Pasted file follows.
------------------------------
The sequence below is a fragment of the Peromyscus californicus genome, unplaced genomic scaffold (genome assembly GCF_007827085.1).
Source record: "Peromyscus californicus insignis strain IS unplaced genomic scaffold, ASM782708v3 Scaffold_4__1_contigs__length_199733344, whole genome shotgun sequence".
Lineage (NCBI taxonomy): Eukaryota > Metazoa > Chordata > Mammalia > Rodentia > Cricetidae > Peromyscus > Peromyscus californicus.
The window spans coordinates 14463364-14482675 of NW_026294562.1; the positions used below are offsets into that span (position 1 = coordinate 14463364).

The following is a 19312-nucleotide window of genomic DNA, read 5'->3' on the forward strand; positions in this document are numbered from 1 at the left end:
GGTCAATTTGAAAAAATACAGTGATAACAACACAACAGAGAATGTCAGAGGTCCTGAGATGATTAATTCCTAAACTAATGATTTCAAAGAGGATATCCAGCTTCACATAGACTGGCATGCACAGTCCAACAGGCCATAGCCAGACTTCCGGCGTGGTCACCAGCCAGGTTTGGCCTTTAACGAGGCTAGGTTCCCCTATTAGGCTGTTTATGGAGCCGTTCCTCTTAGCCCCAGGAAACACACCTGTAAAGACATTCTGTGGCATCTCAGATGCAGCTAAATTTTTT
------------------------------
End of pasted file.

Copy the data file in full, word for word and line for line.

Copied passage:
The sequence below is a fragment of the Peromyscus californicus genome, unplaced genomic scaffold (genome assembly GCF_007827085.1).
Source record: "Peromyscus californicus insignis strain IS unplaced genomic scaffold, ASM782708v3 Scaffold_4__1_contigs__length_199733344, whole genome shotgun sequence".
Lineage (NCBI taxonomy): Eukaryota > Metazoa > Chordata > Mammalia > Rodentia > Cricetidae > Peromyscus > Peromyscus californicus.
The window spans coordinates 14463364-14482675 of NW_026294562.1; the positions used below are offsets into that span (position 1 = coordinate 14463364).

The following is a 19312-nucleotide window of genomic DNA, read 5'->3' on the forward strand; positions in this document are numbered from 1 at the left end:
GGTCAATTTGAAAAAATACAGTGATAACAACACAACAGAGAATGTCAGAGGTCCTGAGATGATTAATTCCTAAACTAATGATTTCAAAGAGGATATCCAGCTTCACATAGACTGGCATGCACAGTCCAACAGGCCATAGCCAGACTTCCGGCGTGGTCACCAGCCAGGTTTGGCCTTTAACGAGGCTAGGTTCCCCTATTAGGCTGTTTATGGAGCCGTTCCTCTTAGCCCCAGGAAACACACCTGTAAAGACATTCTGTGGCATCTCAGATGCAGCTAAATTTTTT